It is important to stress that, the Akan amongst many other cultures in Africa by their beliefs and practices, emphasize the individual and the societal wellbeing. Primarily, their idea of wholeness is seen to have been focused on mostly the material and spiritual needs of the human; that is, the complete satisfaction of all members of the community. The people of Amansie West Traditional Area, therefore, view poverty as undesirable and is frowned upon by society. However, the communities should help ease the stress and trauma of the poor. Such insight conforms with an old adage, wo yƆnko da ne wo da, which could in a way be literary translated as, “A friend in need is a friend indeed.” It is essential, then, to probe into the relationship that ever existed between the religio-cultural thoughts on poverty and the perceptible impact of poverty on the living conditions of the people in Amansie. The study consequently applied both qualitative and quantitative methods to extract relevant data from respondents. Semi-structured questionnaires were administered to relevant persons; an interview guide was developed to facilitate the personal interviews conducted with traditional leaders, townsfolks, religious leaders, opinion leaders, and other stakeholders. The findings among others were that poverty has a religio-cultural dimension; it is a spiritual and moral misfortune. The study recommends a Religio-Cultural Renaissance as a possible avenue to resuscitate and strengthen what otherwise looks like a dearth of religio-cultural practices of the community. A collaborative effort is therefore required by religious leaders and adherents, opinion leaders and townsfolks for sensitizing the people against cultural practices that promote poverty.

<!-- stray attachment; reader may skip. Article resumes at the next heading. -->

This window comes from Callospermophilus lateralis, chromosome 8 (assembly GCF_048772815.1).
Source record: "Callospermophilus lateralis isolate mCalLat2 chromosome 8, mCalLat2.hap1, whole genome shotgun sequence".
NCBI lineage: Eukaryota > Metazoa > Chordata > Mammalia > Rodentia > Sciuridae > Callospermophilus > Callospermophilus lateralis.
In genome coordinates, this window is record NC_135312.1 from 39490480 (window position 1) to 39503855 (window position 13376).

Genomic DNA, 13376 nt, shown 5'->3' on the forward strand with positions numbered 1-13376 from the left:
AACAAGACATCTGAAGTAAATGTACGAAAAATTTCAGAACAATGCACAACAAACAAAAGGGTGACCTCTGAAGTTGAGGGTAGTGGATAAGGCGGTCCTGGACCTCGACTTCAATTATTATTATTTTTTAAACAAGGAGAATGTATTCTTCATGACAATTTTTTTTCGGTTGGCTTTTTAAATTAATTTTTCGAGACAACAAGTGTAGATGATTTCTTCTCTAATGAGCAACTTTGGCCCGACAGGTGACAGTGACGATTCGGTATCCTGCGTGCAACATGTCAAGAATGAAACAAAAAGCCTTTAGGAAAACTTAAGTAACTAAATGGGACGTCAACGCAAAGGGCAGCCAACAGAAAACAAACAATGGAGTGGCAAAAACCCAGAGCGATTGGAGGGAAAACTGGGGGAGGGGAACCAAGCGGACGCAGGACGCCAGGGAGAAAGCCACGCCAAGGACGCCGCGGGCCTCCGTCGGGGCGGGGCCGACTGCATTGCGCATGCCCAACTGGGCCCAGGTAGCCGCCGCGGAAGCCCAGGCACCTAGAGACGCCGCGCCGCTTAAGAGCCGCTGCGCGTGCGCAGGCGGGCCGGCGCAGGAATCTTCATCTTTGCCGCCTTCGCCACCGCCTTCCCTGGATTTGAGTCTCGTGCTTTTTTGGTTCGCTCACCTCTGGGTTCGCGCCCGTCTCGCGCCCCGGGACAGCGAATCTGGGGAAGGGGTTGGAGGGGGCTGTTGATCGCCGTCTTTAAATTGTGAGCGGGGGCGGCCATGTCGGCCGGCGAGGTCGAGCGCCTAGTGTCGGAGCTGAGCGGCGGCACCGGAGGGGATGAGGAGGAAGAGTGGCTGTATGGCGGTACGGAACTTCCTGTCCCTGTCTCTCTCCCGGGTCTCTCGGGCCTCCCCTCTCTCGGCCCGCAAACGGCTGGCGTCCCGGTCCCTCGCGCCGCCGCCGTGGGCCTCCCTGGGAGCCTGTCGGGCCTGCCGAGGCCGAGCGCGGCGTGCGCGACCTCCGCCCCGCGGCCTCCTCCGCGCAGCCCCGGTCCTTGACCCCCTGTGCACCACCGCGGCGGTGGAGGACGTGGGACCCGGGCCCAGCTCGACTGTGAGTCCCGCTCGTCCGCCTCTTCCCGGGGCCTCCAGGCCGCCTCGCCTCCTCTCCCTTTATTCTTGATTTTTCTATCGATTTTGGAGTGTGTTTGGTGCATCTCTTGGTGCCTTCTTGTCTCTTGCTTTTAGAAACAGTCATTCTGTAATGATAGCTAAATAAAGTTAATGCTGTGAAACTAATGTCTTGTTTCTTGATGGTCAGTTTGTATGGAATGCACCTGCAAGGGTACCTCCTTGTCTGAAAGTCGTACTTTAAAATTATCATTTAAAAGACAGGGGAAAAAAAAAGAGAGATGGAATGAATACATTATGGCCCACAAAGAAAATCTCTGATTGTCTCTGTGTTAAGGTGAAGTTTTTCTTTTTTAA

Keywords: Poverty, African Traditional Religion, Traditional leadership, Natural resources and Amansie West
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